The first to die, according to authorities, was Jimi Patrick, a 19-year-old Loyola University student. Two days later Dean Finocchiaro, also 19, was allegedly killed on the farm. Later that night DiNardo met up with Mark Sturgis, 22, and Thomas Meo, 21. Sturgis and Meo were seeking cannabis, which DiNardo offered to sell. They followed DiNardo to the farm and met the same fate as Patrick and Finocchiaro.

These are horrifying and senseless crimes.

They’re all the more outrageous because they didn’t have to happen.

DiNardo and Kratz, if the police reports are true, were clearly looking to kill. But if not for prohibition, at least two of their victims never would’ve fallen for their ploy.

Mark Sturgis, 22 years old.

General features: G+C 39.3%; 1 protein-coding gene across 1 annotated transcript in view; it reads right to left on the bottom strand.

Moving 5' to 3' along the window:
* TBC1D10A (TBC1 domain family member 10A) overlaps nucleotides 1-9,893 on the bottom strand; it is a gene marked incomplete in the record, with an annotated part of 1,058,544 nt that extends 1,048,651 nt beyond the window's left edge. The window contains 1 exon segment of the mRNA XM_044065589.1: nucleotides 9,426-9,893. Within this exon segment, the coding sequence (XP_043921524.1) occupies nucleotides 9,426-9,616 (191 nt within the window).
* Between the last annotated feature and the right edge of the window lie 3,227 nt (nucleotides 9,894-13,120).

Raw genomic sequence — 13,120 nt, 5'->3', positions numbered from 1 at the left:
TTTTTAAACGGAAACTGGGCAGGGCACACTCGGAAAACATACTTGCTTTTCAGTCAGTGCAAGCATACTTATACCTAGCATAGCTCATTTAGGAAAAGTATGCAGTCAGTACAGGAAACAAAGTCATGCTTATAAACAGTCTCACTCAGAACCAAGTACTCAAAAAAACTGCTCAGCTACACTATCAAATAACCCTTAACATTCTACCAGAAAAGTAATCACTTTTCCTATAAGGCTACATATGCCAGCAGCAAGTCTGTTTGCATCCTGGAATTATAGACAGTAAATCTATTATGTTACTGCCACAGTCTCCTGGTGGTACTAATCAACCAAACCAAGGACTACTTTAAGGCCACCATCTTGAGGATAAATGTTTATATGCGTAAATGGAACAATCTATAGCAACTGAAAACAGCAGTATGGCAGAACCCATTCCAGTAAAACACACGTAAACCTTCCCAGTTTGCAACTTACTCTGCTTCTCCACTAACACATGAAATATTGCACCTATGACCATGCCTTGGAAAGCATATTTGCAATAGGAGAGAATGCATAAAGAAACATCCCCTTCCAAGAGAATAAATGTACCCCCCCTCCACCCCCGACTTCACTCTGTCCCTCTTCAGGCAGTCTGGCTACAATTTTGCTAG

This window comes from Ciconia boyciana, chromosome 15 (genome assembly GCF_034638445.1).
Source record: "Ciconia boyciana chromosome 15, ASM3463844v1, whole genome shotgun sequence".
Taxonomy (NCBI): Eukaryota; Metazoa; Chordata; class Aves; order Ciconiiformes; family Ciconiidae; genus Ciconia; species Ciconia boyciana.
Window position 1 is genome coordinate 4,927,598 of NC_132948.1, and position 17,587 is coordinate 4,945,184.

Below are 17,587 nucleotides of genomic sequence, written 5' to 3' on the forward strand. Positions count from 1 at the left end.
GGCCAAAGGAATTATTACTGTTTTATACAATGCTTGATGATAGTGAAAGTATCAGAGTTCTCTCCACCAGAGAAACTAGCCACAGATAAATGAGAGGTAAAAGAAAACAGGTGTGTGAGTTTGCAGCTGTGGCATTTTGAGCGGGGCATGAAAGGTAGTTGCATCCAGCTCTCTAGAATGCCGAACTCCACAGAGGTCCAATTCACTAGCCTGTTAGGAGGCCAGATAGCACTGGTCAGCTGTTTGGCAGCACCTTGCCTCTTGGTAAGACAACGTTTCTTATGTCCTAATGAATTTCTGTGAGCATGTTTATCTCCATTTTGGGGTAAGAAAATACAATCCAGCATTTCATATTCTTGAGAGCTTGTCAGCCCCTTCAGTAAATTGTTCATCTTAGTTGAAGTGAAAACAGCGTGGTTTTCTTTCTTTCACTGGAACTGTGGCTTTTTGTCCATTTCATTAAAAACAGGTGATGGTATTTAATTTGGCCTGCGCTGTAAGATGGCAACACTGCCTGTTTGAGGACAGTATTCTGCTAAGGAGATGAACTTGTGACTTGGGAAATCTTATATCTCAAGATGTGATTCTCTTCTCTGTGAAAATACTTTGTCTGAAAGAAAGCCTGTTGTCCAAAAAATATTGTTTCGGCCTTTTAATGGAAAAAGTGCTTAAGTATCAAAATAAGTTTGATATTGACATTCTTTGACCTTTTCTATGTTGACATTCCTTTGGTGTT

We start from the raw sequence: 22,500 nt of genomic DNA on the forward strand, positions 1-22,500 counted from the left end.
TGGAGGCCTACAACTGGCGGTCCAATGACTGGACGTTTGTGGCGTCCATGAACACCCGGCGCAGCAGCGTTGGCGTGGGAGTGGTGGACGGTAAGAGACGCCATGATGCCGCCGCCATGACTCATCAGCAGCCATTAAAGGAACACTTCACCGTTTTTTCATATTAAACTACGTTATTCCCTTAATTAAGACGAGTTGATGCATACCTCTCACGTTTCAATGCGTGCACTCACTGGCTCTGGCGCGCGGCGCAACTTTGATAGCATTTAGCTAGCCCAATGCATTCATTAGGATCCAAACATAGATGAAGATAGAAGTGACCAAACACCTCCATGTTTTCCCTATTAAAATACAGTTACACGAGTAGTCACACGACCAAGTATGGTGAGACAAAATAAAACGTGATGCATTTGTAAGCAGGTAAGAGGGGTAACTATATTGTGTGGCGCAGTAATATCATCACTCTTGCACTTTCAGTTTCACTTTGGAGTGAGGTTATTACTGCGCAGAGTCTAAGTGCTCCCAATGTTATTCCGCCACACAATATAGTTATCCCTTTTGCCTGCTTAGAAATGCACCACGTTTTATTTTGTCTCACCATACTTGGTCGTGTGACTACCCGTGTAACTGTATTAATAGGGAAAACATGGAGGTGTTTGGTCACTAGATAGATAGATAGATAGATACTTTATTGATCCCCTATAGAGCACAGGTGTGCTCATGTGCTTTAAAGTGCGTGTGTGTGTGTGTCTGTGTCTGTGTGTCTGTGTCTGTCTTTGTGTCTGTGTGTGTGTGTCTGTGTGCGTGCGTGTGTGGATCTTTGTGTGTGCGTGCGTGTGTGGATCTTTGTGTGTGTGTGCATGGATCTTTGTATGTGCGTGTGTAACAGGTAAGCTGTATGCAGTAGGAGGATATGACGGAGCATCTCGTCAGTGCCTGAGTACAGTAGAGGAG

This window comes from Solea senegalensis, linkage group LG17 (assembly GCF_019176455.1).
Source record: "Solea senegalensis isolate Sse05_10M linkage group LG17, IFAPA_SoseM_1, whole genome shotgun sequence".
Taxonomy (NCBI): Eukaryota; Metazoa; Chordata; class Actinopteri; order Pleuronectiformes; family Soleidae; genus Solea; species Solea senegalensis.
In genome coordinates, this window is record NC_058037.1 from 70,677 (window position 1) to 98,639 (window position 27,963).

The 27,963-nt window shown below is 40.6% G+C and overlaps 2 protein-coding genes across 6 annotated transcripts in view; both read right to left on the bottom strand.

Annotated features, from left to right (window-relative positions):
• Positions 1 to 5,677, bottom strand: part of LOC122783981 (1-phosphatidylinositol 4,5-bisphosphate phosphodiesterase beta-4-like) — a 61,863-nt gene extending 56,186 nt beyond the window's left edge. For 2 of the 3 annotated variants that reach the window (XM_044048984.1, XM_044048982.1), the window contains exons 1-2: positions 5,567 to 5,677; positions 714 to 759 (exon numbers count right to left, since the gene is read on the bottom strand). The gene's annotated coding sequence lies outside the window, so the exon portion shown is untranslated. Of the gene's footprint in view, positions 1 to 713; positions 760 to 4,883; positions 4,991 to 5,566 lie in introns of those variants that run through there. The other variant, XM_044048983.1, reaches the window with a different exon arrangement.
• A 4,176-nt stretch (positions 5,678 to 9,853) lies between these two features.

Patrick and Finocchiaro were both under 21. But Sturgis and Meo were of age. In any of America’s five fully legal states, they could have parked Meo’s Nissan Maxima in front of a state-licensed cannabis store, browsed a wide selection of products, and driven home with their purchase. End of story.

But there are no cannabis stores in Pennsylvania, where prohibition remains in effect for everyone except medical marijuana patients (who as yet have no way to access medicine or register their status with the state; meaning they’re left to buy from illegal dealers, too). In fact, as Philadelphia reform advocate Chris Goldstein has reported, marijuana arrests actually spiked last year in Bucks County. From 2010 to 2015, local authorities averaged about 900 small-time cannabis arrests per year. In 2016, that number jumped to more than 1,250.

 This chart, prepared by Chris Goldstein, originally appeared on


 A Convenient Lure

Without a legal option, Sturgis and Meo sought their cannabis the old-fashioned way: By connecting with a sketchy local dealer, whom they agreed to follow to a creepy old farm out in Solebury Township.